Kara Magsanoc-Alikpala shares the journey behind the production of this documentary
One of the closing films, Delikado, at the 18th Cinemalaya Philippine Independent Film Festival was produced by broadcast journalist Kara Magsanoc-Alikpala.
The documentary, which runs for one hour and 34 minutes, follows three courageous leaders—Bobby, Tata and Nieves—as they try to prevent businessmen and officials from destroying the forests of Palawan, our “last ecological frontier.”
According to Global Witness in 2018, the Philippines was the most dangerous place for land defenders. “It’s disturbing that people die to protect our land, and that people kill because of greed,” says Kara. “We’ve always been bombarded with the fact that the forest cover in Palawan, the last frontier, is fast disappearing.”
Delikado is an ode to the brave land defenders. Filming in the forest was tough for director Karl Malakunas and his production team. The speed and agility of the para enforcers left the team breathless. “Karl suffered leg cramps and had difficulty filming, lugging all that equipment,” muses Kara. They even had to wear heavy bulletproof vests. One of the film’s protagonists was shot by the illegal loggers.
The pandemic was also a problem as the post production was delayed by almost a year. “Meeting and talking through an edit on zoom through different time zones was exasperating,” confesses Kara. She co-produces this project with Marty Syjuco and Michael Collins of Give Up Tomorrow fame, among others.
Kara has more than two decades of experience making documentaries. “I believe in the power of storytelling,” discloses the Batas Militar producer. “It can open hearts and minds. It can pierce and wake the soul into action.”
Documentaries contribute to nation-building. “We need to document all that has happened in our nation’s history so we get to know ourselves, study what went well and what went wrong, build on past successes instead of always starting over or repeating the same mistakes,” adds Kara.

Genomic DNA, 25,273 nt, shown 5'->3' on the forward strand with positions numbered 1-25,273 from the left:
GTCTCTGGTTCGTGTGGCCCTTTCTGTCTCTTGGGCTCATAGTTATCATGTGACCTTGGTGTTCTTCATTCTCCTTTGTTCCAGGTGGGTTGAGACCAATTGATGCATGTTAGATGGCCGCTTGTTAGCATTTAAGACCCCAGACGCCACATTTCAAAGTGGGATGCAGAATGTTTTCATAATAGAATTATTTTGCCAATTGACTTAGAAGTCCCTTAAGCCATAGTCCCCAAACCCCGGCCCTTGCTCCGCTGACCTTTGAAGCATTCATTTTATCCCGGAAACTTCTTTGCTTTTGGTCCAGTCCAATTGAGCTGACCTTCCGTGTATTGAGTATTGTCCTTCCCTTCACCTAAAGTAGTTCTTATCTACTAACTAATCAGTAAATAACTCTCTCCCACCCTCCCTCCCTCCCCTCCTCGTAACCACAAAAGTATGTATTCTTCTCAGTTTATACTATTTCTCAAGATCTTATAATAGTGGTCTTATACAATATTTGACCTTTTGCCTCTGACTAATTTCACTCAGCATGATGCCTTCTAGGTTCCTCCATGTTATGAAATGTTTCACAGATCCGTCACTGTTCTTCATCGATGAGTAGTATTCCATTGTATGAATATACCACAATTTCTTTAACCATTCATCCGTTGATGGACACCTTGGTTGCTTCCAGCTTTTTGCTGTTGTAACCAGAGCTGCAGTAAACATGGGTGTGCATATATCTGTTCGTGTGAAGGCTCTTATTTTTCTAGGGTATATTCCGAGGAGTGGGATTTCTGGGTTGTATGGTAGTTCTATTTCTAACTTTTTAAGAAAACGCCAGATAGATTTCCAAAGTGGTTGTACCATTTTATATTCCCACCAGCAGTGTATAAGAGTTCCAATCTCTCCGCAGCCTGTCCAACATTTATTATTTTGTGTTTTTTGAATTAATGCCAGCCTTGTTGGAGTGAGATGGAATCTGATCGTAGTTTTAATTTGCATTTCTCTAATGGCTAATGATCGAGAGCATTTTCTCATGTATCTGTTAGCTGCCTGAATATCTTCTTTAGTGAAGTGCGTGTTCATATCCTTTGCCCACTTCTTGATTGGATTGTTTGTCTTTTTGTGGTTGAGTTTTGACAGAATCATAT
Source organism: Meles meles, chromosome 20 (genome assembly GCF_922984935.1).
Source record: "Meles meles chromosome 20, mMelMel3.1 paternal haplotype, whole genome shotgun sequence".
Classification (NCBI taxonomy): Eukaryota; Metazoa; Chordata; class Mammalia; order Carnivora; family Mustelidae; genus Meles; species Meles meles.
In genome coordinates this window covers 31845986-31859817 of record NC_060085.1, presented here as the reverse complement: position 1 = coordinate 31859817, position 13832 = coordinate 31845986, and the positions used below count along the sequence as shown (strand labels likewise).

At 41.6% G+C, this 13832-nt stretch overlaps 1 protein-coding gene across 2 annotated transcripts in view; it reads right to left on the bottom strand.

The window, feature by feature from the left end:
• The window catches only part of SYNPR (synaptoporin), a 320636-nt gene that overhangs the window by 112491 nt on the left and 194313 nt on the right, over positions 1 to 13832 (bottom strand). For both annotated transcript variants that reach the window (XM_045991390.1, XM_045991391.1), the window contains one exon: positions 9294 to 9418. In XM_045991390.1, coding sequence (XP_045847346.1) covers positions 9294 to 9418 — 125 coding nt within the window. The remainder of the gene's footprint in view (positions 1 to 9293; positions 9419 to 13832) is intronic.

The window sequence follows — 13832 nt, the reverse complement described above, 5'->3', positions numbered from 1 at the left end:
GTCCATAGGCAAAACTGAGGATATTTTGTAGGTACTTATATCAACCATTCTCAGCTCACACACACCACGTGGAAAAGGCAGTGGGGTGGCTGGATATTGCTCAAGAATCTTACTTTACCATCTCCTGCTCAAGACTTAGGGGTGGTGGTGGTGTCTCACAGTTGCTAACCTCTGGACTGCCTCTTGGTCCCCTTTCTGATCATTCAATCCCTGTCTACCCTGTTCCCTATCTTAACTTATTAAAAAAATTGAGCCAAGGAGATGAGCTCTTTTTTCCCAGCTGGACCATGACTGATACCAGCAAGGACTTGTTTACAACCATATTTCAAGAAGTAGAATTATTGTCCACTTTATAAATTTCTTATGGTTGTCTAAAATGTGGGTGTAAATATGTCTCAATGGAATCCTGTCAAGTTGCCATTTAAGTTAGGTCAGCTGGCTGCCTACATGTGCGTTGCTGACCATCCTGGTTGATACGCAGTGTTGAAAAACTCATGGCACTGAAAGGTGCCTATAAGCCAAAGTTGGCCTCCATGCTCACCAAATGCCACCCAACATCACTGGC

One of the protagonists of the film is the leader of the Tagbanua community, Maharani, Apo Remedios Cabral, said “the earth is our parent.” The founder of Storytellers International Inc. couldn’t agree more. “The earth nourishes us, allows us to breathe, provides us a playground, peaceful pockets of solitude, shelter from extreme heat and rain, protects us from floods and other forms of destruction,” exclaims Kara. “This parent can make our heart smile, provide balance in our mental health by just being in its midst.”
Kara hopes the audience will love and respect nature, and not destroy it. “It was a great honor to be chosen as one of two closing films for the 18th Cinemalaya.”
People should see Delikado to honor the land defenders who risk their lives for the love of nature, their home, their families, and our country. “Most of them don’t have much, yet they see their jobs as a mission,” says the founding president of the ICanServe Foundation. “I hope this inspires many who have so much more to, at the very least, live sustainably and respectfully.”
Delikado won the Sustainable Future Award from the Sydney Film Festival and the Special Jury Recognition at the Los Angeles Asian Pacific Film Festival.
Few are doing anything to stop illegal logging in the country. A few, brave land defenders need our help against the illegal loggers backed by the guns of the rich and powerful.
We Don’t Dance for Nothing by Stefanos Tai was also a closing film at the Cinemalaya filmfest.